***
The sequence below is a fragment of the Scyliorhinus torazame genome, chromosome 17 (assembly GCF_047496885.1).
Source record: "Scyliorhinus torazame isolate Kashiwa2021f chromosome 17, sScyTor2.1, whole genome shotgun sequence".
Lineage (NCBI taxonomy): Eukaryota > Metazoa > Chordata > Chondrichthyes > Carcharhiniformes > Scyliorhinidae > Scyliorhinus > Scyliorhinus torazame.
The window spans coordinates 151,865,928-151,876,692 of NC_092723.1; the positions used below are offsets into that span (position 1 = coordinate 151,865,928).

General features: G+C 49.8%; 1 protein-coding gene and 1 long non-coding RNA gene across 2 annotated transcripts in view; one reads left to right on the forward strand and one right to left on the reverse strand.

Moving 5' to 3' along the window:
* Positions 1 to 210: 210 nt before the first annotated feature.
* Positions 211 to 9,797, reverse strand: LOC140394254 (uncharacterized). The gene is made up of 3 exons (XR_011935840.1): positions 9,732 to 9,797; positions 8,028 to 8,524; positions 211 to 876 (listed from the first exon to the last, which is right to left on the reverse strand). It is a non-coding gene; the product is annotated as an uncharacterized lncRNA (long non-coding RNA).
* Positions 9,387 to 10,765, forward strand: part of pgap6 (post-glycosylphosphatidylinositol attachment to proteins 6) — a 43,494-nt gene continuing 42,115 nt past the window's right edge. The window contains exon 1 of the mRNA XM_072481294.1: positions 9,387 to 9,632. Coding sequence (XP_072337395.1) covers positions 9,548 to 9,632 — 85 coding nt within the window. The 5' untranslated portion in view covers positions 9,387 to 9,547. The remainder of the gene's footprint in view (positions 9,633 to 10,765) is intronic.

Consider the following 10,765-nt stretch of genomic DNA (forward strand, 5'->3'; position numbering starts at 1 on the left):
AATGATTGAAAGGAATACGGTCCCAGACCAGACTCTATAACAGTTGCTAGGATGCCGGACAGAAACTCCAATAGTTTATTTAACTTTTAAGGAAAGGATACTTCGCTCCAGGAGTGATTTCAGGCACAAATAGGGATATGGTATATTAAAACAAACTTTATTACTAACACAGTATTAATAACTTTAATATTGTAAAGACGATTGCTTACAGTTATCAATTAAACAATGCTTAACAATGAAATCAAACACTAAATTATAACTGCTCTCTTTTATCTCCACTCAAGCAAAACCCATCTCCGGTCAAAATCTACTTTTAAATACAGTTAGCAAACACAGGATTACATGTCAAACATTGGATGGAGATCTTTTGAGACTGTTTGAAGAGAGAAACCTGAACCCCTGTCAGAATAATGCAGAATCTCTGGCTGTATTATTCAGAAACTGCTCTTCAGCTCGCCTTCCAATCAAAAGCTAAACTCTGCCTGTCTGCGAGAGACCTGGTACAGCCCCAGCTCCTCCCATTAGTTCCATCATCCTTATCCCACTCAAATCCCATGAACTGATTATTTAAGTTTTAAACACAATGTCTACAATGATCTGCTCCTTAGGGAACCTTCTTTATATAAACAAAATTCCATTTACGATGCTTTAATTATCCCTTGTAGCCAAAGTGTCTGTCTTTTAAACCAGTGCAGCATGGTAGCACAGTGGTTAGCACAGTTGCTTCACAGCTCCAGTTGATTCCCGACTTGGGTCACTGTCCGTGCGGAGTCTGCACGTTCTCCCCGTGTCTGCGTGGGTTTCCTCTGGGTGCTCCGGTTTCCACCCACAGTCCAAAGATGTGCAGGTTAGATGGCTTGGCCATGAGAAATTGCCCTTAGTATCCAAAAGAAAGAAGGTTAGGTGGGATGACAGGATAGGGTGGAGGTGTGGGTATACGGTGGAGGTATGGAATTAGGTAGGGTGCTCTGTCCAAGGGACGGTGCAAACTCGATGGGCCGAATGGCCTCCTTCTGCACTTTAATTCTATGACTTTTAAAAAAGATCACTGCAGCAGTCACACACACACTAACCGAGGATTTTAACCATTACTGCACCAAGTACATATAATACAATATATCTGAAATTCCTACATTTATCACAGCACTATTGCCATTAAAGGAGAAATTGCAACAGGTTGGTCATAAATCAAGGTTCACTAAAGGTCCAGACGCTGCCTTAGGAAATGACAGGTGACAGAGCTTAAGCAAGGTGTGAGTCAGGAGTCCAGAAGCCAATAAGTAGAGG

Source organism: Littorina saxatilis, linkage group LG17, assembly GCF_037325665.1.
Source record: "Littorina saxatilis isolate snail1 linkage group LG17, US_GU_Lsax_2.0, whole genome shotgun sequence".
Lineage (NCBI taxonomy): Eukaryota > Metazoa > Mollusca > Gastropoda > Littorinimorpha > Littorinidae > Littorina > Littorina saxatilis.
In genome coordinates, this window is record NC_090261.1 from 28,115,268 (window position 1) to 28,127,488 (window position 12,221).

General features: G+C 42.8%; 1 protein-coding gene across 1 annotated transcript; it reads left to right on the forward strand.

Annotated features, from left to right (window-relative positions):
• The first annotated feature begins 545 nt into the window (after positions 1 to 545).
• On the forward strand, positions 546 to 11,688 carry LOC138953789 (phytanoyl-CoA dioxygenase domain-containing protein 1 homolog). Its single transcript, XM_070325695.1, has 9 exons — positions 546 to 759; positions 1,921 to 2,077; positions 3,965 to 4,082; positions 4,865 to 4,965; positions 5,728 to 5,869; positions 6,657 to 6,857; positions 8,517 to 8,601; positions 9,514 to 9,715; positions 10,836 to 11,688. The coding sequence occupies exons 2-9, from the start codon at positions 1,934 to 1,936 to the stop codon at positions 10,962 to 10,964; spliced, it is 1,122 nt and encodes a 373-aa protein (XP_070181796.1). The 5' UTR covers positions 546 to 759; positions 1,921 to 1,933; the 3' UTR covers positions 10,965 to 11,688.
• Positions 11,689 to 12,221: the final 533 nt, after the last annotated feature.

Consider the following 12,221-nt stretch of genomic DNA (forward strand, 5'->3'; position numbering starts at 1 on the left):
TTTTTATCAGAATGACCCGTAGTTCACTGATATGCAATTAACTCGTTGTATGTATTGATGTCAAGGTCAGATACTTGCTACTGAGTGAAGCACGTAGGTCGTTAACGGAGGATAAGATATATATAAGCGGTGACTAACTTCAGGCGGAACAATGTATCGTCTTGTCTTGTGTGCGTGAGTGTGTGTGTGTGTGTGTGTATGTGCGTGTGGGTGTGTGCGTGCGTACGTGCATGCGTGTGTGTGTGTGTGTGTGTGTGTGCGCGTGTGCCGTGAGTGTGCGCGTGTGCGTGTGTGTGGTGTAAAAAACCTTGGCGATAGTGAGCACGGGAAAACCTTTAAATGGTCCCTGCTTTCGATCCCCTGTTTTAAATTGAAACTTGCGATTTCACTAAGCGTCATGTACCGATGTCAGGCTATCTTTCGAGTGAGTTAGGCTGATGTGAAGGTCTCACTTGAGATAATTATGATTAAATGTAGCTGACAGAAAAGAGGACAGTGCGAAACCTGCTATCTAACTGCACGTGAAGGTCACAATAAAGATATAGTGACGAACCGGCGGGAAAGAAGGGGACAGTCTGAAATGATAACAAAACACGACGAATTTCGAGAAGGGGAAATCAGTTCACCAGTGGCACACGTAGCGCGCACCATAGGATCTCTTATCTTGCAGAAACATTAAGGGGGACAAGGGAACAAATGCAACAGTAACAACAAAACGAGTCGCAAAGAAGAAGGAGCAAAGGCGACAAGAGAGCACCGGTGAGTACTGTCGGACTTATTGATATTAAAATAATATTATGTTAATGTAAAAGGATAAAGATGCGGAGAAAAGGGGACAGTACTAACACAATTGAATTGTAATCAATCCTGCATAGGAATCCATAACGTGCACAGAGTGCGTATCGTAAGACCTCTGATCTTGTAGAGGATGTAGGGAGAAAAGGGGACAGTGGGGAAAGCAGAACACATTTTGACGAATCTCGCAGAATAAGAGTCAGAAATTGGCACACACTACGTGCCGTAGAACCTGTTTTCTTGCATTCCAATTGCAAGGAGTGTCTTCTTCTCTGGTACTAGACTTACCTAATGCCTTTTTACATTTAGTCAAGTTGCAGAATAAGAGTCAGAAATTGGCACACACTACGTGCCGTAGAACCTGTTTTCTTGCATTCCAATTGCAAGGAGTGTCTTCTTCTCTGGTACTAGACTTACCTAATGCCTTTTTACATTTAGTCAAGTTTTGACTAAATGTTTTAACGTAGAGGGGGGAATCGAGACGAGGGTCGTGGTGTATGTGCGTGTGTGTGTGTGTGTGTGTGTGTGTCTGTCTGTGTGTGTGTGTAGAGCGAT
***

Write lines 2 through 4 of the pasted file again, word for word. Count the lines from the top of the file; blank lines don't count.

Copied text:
Source record: "Scyliorhinus torazame isolate Kashiwa2021f chromosome 17, sScyTor2.1, whole genome shotgun sequence".
Lineage (NCBI taxonomy): Eukaryota > Metazoa > Chordata > Chondrichthyes > Carcharhiniformes > Scyliorhinidae > Scyliorhinus > Scyliorhinus torazame.
The window spans coordinates 151,865,928-151,876,692 of NC_092723.1; the positions used below are offsets into that span (position 1 = coordinate 151,865,928).